Many years into our marriage, Ben and I were having one of those conversations that married people sometimes have. I don’t remember what the issue was, but I was letting him know about something that he had done that had upset me. And when he replied, I just kept right on going.
And then he said something that really stung and completely silenced me.
Ben Hicks said these words to me. “You really know how to dish it out, but you don’t know how to take criticism.”
And he was right. And his words gave me the desire to correct this fault of mine.
Ben was speaking to me with candor.
I love this word, “candor.” It comes from the Latin noun “candidus” which means shining white, and the Latin verb is “candere” which means to be radiant, or shining white.
Candor is a word that we rarely hear in our society, because our society is not one that places a high value on sincerity, openness and impartial honesty.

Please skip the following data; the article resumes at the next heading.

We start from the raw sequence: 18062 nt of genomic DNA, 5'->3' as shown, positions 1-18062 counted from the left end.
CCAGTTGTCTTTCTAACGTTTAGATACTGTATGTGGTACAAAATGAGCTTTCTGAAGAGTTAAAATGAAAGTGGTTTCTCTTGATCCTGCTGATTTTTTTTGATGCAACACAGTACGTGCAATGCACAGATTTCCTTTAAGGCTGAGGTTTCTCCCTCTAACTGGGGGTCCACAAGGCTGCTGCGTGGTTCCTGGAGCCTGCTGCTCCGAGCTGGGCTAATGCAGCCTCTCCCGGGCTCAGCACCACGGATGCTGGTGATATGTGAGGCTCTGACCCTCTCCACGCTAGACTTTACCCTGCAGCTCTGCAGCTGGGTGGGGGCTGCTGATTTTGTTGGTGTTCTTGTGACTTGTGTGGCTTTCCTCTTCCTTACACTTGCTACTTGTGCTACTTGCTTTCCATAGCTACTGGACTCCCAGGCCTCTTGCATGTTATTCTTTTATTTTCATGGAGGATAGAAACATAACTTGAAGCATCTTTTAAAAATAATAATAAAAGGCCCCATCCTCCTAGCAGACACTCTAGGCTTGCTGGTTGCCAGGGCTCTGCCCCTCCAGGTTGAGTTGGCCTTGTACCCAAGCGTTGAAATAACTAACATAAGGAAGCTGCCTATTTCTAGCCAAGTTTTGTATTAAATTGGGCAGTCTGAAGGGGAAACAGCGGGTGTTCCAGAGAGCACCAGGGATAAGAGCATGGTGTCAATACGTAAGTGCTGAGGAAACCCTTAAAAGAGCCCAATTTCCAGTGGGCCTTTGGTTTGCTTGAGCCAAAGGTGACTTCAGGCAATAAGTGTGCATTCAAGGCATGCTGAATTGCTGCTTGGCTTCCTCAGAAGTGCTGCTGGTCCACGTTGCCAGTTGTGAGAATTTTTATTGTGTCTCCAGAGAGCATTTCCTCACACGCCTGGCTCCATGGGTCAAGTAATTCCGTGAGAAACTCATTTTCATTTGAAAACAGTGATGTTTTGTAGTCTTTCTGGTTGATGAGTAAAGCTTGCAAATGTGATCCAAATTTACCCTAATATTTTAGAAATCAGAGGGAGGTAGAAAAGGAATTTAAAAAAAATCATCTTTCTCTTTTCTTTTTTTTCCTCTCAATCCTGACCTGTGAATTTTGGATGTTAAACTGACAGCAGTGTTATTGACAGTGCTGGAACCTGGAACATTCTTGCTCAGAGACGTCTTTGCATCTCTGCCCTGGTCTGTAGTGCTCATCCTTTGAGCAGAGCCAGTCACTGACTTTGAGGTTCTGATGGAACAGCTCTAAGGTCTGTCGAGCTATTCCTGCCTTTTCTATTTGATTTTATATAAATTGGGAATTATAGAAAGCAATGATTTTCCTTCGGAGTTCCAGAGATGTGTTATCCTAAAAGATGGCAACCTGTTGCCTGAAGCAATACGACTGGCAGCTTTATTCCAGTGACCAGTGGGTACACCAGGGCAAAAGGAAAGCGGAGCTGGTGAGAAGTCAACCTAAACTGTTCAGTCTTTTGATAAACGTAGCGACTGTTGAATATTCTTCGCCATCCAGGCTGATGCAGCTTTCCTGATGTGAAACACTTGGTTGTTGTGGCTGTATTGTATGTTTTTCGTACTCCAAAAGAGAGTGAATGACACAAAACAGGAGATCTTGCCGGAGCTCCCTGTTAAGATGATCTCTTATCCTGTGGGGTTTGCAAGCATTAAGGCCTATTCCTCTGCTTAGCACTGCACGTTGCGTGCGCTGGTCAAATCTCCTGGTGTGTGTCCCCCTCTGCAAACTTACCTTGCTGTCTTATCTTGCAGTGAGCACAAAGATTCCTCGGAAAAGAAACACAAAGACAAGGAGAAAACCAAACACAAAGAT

The lectionary readings today remind us that God speaks to us directly and with candor in various ways, sometimes through other people, and sometimes directly as we pray.
Take David, for instance. David, chosen by God, king over all Israel, lusted over another man’s wife, committed adultery with her, got her pregnant and had her husband killed so that he could have Bathsheba to himself.
And the thing that David had done displeased the Lord.
And so the Lord speaks candidly to David through the prophet Nathan.
Now Nathan doesn’t come storming in and shouting that David has sinned and is doomed.
Instead, Nathan has a talk with David and tells him a story. I can imagine this—David, completely taken in by this story and infuriated by the injustice of the rich man, indignantly shouts that the man deserves to die for what he has done, but at the very least, he should have to provide restitution to the poor man.